The distinguished appearance, the noble sentiments, the great knowledge, and the talents of Fabris would have been turned into ridicule in a man called Tognolo, for such is the force of prejudices, particularly of those which have no ground to rest upon, that an ill-sounding name is degrading in this our stupid society. My opinion is that men who have an ill-sounding name, or one which presents an indecent or ridiculous idea, are right in changing it if they intend to win honour, fame, and fortune either in arts or sciences. No one can reasonably deny them that right, provided the name they assume belongs to nobody. The alphabet is general property, and everyone has the right to use it for the creation of a word forming an appellative sound. But he must truly create it. Voltaire, in spite of his genius, would not perhaps have reached posterity under his name of Arouet, especially amongst the French, who always give way so easily to their keen sense of ridicule and equivocation. How could they have imagined that a writer 'a rouet' could be a man of genius? And D'Alembert, would he have attained his high fame, his universal reputation, if he had been satisfied with his name of M. Le Rond, or Mr. Allround? What would have become of Metastasio under his true name of Trapasso? What impression would Melanchthon have made with his name of Schwarzerd? Would he then have dared to raise the voice of a moralist philosopher, of a reformer of the Eucharist, and so many other holy things? Would not M. de Beauharnais have caused some persons to laugh and others to blush if he had kept his name of Beauvit, even if the first founder of his family had been indebted for his fortune to the fine quality expressed by that name?
Would the Bourbeux have made as good a figure on the throne as the Bourbons? I think that King Poniatowski ought to have abdicated the name of Augustus, which he had taken at the time of his accession to the throne, when he abdicated royalty. The Coleoni of Bergamo, however, would find it rather difficult to change their name, because they would be compelled at the same time to change their coat of arms (the two generative glands), and thus to annihilate the glory of their ancestor, the hero Bartholomeo.
Towards the end of autumn my friend Fabris introduced me to a family in the midst of which the mind and the heart could find delicious food. That family resided in the country on the road to Zero. Card- playing, lovemaking, and practical jokes were the order of the day. Some of those jokes were rather severe ones, but the order of the day was never to get angry and to laugh at everything, for one was to take every jest pleasantly or be thought a bore. Bedsteads would at night tumble down under their occupants, ghosts were personated, diuretic pills or sugar-plums were given to young ladies, as well as comfits who produced certain winds rising from the netherlands, and impossible to keep under control. These jokes would sometimes go rather too far, but such was the spirit animating all the members of that circle; they would laugh. I was not less inured than the others to the war of offence and defence, but at last there was such a bitter joke played upon me that it suggested to me another, the fatal consequences of which put a stop to the mania by which we were all possessed.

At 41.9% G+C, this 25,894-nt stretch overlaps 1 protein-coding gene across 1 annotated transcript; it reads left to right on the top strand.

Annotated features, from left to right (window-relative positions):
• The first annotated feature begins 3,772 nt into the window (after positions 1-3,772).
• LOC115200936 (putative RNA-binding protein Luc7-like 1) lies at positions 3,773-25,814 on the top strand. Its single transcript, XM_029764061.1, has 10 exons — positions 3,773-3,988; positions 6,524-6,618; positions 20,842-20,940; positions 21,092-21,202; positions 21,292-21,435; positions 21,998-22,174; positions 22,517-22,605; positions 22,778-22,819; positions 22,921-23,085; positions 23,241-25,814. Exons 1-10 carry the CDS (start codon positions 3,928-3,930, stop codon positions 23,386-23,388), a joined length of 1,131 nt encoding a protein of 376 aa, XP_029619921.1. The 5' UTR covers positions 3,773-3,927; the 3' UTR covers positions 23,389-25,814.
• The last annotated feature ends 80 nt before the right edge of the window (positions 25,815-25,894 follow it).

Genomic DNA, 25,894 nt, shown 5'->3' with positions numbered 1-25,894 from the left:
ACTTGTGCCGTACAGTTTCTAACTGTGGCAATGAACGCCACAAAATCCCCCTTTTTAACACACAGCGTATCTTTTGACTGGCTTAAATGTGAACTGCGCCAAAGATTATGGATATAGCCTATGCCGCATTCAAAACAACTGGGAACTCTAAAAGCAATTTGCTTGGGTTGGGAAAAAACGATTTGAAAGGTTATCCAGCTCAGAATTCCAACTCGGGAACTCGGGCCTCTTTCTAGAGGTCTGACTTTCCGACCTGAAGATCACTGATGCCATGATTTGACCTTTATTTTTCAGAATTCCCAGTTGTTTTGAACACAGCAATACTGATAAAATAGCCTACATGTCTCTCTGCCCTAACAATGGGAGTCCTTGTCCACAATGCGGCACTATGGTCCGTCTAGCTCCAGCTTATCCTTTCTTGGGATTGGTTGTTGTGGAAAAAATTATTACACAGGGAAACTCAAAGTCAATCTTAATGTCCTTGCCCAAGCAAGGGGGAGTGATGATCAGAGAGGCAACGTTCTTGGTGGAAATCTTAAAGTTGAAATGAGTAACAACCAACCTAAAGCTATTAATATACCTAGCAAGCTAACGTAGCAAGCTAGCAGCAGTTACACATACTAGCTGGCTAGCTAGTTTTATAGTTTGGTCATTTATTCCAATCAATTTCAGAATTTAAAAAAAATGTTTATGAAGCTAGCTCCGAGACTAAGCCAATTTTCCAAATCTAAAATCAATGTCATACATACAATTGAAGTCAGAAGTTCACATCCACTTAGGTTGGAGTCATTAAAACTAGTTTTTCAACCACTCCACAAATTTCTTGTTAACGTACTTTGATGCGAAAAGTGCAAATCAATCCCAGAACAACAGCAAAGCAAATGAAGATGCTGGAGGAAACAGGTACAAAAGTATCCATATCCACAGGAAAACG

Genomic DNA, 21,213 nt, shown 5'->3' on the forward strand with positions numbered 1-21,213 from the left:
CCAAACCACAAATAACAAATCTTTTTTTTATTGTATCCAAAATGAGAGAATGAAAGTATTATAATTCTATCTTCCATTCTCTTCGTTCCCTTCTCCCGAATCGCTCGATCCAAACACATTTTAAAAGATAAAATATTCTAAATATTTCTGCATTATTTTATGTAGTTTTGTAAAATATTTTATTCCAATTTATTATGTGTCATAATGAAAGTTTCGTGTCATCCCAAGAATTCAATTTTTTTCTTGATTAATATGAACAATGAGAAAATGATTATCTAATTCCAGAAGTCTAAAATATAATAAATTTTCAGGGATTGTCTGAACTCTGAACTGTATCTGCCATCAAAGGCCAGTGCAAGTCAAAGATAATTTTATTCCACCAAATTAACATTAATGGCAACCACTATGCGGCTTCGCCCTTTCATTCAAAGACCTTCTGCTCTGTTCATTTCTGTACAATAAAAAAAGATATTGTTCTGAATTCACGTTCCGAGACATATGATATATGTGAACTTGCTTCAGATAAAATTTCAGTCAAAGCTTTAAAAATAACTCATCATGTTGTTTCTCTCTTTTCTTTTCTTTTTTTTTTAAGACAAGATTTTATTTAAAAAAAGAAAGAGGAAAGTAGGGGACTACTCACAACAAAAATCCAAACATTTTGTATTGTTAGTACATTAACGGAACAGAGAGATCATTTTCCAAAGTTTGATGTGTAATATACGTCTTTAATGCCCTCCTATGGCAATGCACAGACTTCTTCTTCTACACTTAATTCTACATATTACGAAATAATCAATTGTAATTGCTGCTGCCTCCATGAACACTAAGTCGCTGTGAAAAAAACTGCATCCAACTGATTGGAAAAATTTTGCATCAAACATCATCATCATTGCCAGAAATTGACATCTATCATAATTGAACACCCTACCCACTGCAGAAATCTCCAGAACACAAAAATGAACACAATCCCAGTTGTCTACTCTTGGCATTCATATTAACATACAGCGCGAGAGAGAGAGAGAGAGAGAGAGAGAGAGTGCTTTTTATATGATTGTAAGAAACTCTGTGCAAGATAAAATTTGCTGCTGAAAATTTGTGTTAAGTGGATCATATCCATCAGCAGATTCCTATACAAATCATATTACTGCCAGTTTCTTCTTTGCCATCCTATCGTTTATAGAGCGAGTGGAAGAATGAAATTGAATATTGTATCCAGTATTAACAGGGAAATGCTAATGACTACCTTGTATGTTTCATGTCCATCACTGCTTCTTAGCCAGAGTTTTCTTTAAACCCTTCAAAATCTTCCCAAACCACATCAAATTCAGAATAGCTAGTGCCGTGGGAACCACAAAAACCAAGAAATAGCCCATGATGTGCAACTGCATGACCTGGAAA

We were in the habit of walking to a farm which was about half a league distant by the road, but the distance could be reduced by half by going over a deep and miry ditch across which a narrow plank was thrown, and I always insisted upon going that way, in spite of the fright of the ladies who always trembled on the narrow bridge, although I never failed to cross the first, and to offer my hand to help them over. One fine day, I crossed first so as to give them courage, but suddenly, when I reached the middle of the plank, it gave way under me, and there I was in the ditch, up to the chin in stinking mud, and, in spite of my inward rage, obliged, according to the general understanding, to join in the merry laughter of all my companions. But the merriment did not last long, for the joke was too bad, and everyone declared it to be so. Some peasants were called to the rescue, and with much difficulty they dragged me out in the most awful state. An entirely new dress, embroidered with spangles, my silk stockings, my lace, everything, was of course spoiled, but not minding it, I laughed more heartily that anybody else, although I had already made an inward vow to have the most cruel revenge. In order to know the author of that bitter joke I had only to appear calm and indifferent about it. It was evident that the plank had been purposely sawn. I was taken back to the house, a shirt, a coat, a complete costume, were lent me, for I had come that time only for twenty-four hours, and had not brought anything with me. I went to the city the next morning, and towards the evening I returned to the gay company. Fabris, who had been as angry as myself, observed to me that the perpetrator of the joke evidently felt his guilt, because he took good care not to discover himself. But I unveiled the mystery by promising one sequin to a peasant woman if she could find out who had sawn the plank. She contrived to discover the young man who had done the work. I called on him, and the offer of a sequin, together with my threats, compelled him to confess that he had been paid for his work by Signor Demetrio, a Greek, dealer in spices, a good and amiable man of between forty-five and fifty years, on whom I never played any trick, except in the case of a pretty, young servant girl whom he was courting, and whom I had juggled from him.